Sara and I sat after lunch in the small cozy living room. It had three old comfortable wicker chairs with dark cushions, a wooden coffee table furnished the room and a book shelf. The house smelled like dried wicker and dust with a hint of dried hot wood, mud and straw from the roof.
Sara came up behind me and pulled on my shirt,
“I know you brought 2.5 million dollars that you found on a street in Vancouver in a brown bag a few months ago. That money belongs to me and I want it back.” He looked straight into my eyes and grabbed me by my shirt and then pushed me. I landed me on the floor again, my heart was pumping fast and my hands were shaking.
Something heavy landed on my head. The room turned around, my head felt hot and intense, my stomach churned and I threw up.
Angel proceeded to look inside each book and threw them on the floor. Time seemed that stopped. I could count each second.
“I have proof that I returned the money to my office!” Suddenly the room got dark, I could hear the voices far away, and my face was on the floor. I didn’t know what happened, I didn’t feel any pain.
Everything was blurry. I tried to get up before the next blow, but I couldn’t. Something was holding me down. Igor’s foot was on top of me.
“Did you find it?”
He stood up he gave me a cold look and said,
He stood up slowly and said,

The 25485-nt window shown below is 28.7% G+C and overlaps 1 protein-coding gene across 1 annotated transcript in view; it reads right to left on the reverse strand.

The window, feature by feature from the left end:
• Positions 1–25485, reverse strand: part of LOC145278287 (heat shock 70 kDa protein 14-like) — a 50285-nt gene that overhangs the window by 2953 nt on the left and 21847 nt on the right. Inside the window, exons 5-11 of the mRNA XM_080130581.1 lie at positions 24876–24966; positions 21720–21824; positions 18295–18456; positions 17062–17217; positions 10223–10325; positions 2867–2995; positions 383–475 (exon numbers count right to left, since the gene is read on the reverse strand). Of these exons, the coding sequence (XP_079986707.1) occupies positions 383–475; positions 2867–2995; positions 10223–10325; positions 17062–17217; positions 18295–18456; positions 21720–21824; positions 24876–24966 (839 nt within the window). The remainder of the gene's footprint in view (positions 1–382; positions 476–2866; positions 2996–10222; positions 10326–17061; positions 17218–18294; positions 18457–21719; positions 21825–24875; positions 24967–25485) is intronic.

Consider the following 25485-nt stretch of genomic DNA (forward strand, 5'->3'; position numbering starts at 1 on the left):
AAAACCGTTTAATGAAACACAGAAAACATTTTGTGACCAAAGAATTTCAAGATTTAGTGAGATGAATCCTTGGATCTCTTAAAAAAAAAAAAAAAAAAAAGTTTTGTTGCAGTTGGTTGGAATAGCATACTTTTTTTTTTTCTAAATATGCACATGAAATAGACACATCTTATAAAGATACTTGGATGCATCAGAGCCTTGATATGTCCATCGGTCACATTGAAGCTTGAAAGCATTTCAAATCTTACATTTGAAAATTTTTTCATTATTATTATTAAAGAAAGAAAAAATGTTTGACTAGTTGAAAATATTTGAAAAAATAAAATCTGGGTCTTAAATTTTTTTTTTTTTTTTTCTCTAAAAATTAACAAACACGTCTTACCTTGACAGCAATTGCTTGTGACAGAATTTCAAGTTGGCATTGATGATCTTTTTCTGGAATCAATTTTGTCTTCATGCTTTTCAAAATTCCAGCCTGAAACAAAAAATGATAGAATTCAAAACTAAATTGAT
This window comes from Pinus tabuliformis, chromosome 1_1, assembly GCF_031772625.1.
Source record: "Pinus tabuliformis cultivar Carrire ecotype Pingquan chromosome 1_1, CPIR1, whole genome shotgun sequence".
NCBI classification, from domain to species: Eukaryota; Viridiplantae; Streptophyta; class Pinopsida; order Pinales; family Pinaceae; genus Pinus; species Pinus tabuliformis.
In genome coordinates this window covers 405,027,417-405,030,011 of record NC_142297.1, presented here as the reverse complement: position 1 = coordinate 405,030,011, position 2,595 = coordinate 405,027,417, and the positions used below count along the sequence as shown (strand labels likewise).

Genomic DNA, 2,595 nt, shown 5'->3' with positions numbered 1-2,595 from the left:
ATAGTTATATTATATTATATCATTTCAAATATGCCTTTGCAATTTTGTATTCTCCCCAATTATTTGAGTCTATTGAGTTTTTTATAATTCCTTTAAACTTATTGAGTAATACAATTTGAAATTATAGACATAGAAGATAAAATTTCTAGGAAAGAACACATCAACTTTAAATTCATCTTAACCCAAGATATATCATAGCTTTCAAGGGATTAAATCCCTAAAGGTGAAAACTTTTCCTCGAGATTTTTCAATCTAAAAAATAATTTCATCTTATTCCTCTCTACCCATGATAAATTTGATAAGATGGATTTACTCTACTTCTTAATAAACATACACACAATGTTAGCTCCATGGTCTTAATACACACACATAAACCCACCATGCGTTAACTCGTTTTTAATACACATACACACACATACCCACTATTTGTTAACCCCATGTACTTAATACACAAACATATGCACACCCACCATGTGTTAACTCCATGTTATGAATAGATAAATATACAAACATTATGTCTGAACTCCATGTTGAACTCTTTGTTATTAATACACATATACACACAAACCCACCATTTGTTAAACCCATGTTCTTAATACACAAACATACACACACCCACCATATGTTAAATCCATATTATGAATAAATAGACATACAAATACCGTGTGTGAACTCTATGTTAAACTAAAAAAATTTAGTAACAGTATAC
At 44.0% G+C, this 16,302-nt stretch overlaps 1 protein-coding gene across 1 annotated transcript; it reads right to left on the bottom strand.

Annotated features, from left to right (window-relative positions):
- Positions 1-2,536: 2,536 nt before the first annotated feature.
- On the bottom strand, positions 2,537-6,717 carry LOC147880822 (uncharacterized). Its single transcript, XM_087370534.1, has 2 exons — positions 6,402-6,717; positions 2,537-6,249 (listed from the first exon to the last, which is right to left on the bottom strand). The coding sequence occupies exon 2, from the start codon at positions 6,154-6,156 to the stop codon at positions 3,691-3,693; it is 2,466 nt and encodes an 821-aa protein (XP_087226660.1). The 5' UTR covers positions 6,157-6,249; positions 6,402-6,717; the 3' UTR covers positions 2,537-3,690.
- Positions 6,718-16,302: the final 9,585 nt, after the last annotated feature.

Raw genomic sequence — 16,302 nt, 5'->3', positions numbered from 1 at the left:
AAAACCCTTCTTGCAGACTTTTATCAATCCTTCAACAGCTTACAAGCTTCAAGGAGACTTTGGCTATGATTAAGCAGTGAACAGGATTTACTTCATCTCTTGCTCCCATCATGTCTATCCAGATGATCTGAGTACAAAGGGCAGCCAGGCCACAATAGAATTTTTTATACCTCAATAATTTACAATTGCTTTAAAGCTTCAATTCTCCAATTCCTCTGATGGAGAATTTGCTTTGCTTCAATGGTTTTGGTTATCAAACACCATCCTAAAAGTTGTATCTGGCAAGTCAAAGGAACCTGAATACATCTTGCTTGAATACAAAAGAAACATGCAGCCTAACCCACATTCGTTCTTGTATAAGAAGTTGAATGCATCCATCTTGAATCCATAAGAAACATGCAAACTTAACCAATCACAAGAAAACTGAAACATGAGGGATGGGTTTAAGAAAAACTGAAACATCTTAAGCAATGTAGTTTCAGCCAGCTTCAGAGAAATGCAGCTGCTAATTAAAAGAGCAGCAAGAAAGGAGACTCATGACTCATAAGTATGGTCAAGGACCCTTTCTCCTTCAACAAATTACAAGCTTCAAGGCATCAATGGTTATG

“Are you OK Elliot?” She asked giving me a hug. The room was torn apart, like we had been robbed.
“They said that they will be back tomorrow,” Sara whispered.
The afternoon was still warm and sunny, the soothing noise of the waves and the sound of the people, the cars and the dogs barking start to replenished my energy. I walked barefoot letting the sand seep through my toes, I needed to connect to the earth and discharge the bad vibes. The tide was coming in and the fresh water covered my feet, refreshed me. A sudden wave of happiness and anticipation ran up my body. I knew that this would happen sooner or later and I thought that it could have been a lot worst.
“I’m not going to ask you about the money either Elliot, one day you’ll tell me.” Sara said holding my hand.
At times I still wonder what happen to Igor and Angel. I have read most of Sara’s writing and I know that she has lots of imagination.
In my business being observant is a good skill to have and I’ve developed over the years. I picked the bag up and noticed that it was heavy, maybe books I thought.
When I reached the car, I opened the trunk. I felt excited and confused. I turned to think what the sensible thing was to do. My memories sled through every event I remembered involving people finding a bag of cash. I deposited the bag in the trunk, closed it as I looked around one more time for somebody following or watching me.
I handed him the papers without saying a word. He walked slowly to the back of my car, and then got into his car that was parked at the corner.
“I would rather bring it with me.”
I had rehearsed my face going through security for weeks and what I would say if they asked me what was in the bag.
“I’m afraid of planes,” I said quietly staring at my hands.
“Are you feeling alright?” she asked me.
“What do you have in here sir?” He asked.
Once in my little house I unpacked the few things I brought, took out the books I had in my brown bag, and carefully place them in the shelves in the living room. Carved inside of them, was the money. I had reflected that the best way to pass my treasure through customs was inside the books. I sighed and I headed to the beach. I was going fishing, it was my new job.